Monday, May 21, 2018

Just when you think you have everything figured out about real estate, you start pondering which comes first, the buying or the selling phase when purchasing another home?

Certainly when first-time homeowners take the plunge, and assuming they are moving from a rental, the lease will have a specific termination date affording the purchasers a clear expectation to asses an advantageous time to search, purchase and close on their new home. Enough time should be allocated to search for homes and become familiar with the market and what is available in a given price category when making the final decision about a purchase. Be aware that typically, closings can take place after 60-90 days once there is an agreed upon transaction.

In contrast, the lucky homeowner, who already has a piece of the rock, has to be prudent to avoid the financial setbacks of owning two homes.

The dilemma is evident when buyers start to search for their next home before selling. The prospective buyer may have big eyes, hopes, dreams and tall aspirations; however, reality quickly sets in that the equity from the current home needs
to be realized for the subsequent purchase. Of course, there are a pool of buyers who may be qualified to purchase an additional home without falling back on the current equity. In that case, the buyer may focus on the advantages of searching and finding their dream home with minimal timing issues when the right dream home comes along in the area of their choosing.

Let’s explore the scenario when a buyer finds a home and inserts in the contract a purchase with the condition of selling their home. It is typically unwarranted for a seller to procure an agreement with a buyer who stipulates conditionally that
they have to first sell their home. That would leave the seller in a tenuous situation whereby the buyer may default while losing precious time to sell to another qualified buyer. It is rare for an attorney to advise their client to enter into such a contract since it is not much of a contract at all.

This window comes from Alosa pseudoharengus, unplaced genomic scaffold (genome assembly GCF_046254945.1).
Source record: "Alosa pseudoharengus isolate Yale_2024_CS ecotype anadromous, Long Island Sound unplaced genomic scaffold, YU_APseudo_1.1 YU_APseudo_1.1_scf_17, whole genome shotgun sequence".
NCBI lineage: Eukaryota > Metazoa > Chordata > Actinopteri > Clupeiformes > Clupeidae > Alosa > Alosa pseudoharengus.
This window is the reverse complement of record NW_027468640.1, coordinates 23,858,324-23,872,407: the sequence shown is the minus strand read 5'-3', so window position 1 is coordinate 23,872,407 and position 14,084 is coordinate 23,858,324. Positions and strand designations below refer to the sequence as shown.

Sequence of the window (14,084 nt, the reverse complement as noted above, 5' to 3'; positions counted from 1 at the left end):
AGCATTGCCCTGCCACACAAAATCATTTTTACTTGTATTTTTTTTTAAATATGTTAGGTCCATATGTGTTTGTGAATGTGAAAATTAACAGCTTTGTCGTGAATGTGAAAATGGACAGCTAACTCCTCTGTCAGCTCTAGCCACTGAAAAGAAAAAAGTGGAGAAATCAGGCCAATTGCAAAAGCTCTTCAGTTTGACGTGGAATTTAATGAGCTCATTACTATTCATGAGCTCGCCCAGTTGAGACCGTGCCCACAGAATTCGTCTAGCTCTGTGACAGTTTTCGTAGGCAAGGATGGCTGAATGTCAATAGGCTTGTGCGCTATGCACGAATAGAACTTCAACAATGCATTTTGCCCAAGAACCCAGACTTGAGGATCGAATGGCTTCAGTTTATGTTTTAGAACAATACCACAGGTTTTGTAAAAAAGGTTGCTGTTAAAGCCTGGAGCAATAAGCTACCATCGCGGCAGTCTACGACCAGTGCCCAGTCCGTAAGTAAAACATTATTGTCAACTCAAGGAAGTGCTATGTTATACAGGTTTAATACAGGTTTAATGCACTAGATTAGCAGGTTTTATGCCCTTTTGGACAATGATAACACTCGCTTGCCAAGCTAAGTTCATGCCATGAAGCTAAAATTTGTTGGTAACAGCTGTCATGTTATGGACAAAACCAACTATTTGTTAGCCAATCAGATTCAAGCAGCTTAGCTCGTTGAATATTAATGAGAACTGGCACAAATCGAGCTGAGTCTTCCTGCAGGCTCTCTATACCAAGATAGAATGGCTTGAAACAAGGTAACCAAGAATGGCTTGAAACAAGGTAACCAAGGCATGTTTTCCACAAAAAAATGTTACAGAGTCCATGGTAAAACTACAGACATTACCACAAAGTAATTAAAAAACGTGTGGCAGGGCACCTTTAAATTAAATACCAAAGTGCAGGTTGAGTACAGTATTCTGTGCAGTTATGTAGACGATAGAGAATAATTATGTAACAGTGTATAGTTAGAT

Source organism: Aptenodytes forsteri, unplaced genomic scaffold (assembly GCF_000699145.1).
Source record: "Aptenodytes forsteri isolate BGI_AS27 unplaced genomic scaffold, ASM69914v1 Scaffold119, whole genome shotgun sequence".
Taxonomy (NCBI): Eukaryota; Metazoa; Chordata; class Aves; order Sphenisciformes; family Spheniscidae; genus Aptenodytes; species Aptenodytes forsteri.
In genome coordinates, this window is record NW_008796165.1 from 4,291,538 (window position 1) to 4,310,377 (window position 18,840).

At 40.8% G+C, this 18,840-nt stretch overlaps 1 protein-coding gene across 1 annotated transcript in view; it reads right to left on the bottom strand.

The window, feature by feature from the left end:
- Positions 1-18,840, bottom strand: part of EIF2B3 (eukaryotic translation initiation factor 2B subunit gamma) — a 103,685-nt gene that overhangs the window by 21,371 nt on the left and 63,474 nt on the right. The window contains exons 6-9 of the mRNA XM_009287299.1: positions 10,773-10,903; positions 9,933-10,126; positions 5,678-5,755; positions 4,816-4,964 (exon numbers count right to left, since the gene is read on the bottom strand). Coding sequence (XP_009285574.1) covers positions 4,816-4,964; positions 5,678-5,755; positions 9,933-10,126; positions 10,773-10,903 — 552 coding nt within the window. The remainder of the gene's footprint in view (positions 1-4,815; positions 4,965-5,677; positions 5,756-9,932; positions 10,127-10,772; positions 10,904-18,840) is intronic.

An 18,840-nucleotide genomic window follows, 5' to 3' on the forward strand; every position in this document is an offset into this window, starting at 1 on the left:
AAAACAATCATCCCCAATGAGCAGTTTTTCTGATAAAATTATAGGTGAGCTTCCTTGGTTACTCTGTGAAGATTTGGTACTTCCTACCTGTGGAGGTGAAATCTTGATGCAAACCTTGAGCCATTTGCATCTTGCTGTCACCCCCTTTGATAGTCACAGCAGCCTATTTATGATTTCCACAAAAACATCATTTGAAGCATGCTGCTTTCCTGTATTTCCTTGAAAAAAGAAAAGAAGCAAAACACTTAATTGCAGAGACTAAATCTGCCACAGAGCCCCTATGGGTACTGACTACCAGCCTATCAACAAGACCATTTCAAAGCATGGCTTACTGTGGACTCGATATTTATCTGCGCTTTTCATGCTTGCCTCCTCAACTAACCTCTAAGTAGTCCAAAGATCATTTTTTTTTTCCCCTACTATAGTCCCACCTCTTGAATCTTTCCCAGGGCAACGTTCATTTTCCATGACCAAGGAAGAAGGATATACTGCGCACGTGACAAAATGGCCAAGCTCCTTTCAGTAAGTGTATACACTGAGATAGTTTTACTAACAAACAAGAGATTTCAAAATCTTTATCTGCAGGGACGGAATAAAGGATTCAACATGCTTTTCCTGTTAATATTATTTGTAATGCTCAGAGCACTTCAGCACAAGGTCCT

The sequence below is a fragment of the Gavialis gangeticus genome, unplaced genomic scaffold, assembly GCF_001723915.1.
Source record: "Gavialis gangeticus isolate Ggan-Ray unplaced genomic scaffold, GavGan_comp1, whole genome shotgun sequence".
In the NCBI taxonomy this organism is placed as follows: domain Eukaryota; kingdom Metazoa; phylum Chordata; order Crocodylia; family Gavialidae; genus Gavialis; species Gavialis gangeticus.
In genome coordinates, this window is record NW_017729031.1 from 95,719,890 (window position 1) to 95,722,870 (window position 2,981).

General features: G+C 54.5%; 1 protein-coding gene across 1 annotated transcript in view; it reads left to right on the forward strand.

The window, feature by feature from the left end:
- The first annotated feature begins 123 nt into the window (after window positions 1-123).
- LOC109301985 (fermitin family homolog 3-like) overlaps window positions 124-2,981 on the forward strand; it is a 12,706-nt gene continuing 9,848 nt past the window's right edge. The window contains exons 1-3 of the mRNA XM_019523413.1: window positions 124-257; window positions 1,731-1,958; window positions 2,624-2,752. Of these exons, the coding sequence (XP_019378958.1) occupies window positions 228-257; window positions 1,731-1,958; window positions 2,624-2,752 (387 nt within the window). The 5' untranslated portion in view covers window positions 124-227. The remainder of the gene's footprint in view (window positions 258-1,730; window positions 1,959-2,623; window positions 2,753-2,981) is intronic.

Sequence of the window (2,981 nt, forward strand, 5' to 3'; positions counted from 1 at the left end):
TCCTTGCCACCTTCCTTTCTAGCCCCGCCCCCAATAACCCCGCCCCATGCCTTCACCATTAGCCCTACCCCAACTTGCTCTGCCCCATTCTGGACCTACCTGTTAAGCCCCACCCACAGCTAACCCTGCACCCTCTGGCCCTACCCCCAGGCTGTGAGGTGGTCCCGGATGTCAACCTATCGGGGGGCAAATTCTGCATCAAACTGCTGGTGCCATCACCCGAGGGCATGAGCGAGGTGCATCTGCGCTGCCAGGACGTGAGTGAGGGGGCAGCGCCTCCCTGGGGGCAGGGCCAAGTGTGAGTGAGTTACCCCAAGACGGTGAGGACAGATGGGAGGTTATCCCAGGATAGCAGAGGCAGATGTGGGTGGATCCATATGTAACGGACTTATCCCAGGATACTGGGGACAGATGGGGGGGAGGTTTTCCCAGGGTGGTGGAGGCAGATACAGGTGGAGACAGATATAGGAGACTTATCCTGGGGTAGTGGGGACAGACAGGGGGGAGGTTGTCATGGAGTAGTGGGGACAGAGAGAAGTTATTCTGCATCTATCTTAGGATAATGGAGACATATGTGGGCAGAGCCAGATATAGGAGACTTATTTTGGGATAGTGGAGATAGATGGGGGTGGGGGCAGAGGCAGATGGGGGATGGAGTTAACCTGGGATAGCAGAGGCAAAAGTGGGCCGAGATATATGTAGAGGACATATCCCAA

The mortgage broker is pivotal in ensuring whether it is the right thing to purchase before selling since he will guide based on individual financial criteria. He will explore options and direct buyers to either purchase while rates are low since the buying power is greater or to wait until their current home is under contract first. Included in the discussion will probably be choices of financing. Note that even though the home has a buyer, the timing of closing may not always precede the purchase of the next home. During that transitional period of time between the selling and buying process, an option of a bridge loan is also available from the lending company. However, just a note of caution that the bridge loan may be at a
higher interest rate since it’s based on a larger amount; the offset is that it is only on a short term basis till monies from the sale of the original home are applied after closing.

Don’t do anything before consulting with the loan officer since he will offer options regarding the additional burden that will arise from carrying two homes.

Here is where a professional realtor is needed. There are no guarantees as to how long it will take to sell a home. The most important aspect is to market the home based on the comparables to ensure a good shot at buying and purchasing successfully. Consulting with a professional will help tremendously.

Consulting with a licensed realtor is important to review comparables that sold on the market within the past six months and no longer than a year in order for home pricing to be realistic. It is critical to bring in an objective professional to assess the market. He will provide guidance as to how best to move a home and attract the right buyer in order for the seller to realize their housing dreams.

Ruby Kaplan is a licensed realtor with V & N Realty who is motivated to meet the housing needs of her buyers and sellers.